For the most part, Havens’ debut album On the Verge of Collapse offers up some serviceable blackgaze. There’s plenty of extremity displayed in the heavy drum programming and fast-paced guitar sweeps, but these speeds are geared more toward precision than outright savagery. The production doesn’t have much of the grainy haze commonly associated with the genre, but its cleanliness allows the melodic leads and periodic twin harmonies to run rampant while still servicing the rustic atmosphere.
What really sets Havens apart from their peers are the vocals, which opt for a hardcore-influenced yell in lieu of more conventional shrieks. The approach is abrasive and seems out of place at first, but their balanced placement in the mix keeps them from grating too hard. That said, their literal one-note nature does make me long for a more varied approach; it would’ve been great to see some clean vocals sprinkled in ala the recent efforts by Hostblod and Chrome Waves.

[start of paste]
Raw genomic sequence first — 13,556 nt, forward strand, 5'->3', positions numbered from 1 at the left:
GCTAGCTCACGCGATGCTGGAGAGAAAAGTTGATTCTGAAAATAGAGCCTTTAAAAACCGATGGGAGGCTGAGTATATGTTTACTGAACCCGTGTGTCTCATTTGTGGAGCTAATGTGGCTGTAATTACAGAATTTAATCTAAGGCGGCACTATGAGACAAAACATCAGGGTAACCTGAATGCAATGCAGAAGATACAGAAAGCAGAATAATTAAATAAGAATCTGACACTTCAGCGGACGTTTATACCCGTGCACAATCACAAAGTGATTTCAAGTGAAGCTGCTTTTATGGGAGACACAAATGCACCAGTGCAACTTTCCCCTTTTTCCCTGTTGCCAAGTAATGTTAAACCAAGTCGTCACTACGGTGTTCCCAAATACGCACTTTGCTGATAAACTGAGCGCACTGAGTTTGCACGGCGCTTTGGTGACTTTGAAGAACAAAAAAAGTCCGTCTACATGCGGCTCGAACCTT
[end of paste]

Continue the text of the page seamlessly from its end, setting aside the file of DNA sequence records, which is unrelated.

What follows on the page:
The project’s commitment to melodic textures is also commendable. With the midway instrumental “Detachment” serving as the token quiet track, every other song on here cycles through heavier and softer segments with enough mood variations to keep from running together. “The Vanity of Human Wisdom” makes for an early standout due to its triumphant air but the more prominent atmospherics on the title track and “The Storm Within” are the strongest contributions.
While one can find themselves wishing that Havens’ approach to blackgaze was a bit more adventurous, their debut album is competent enough. The shouted vocals take some getting used to and there are a few guitar hiccups, but the musicianship is solid overall and there’s a steady vision at play. Hopefully, the project finds ways to expand their dynamics beyond the guitar work. There’s a solid foundation here with plenty of room to grow.
“On the Verge of Collapse”
“The Storm Within”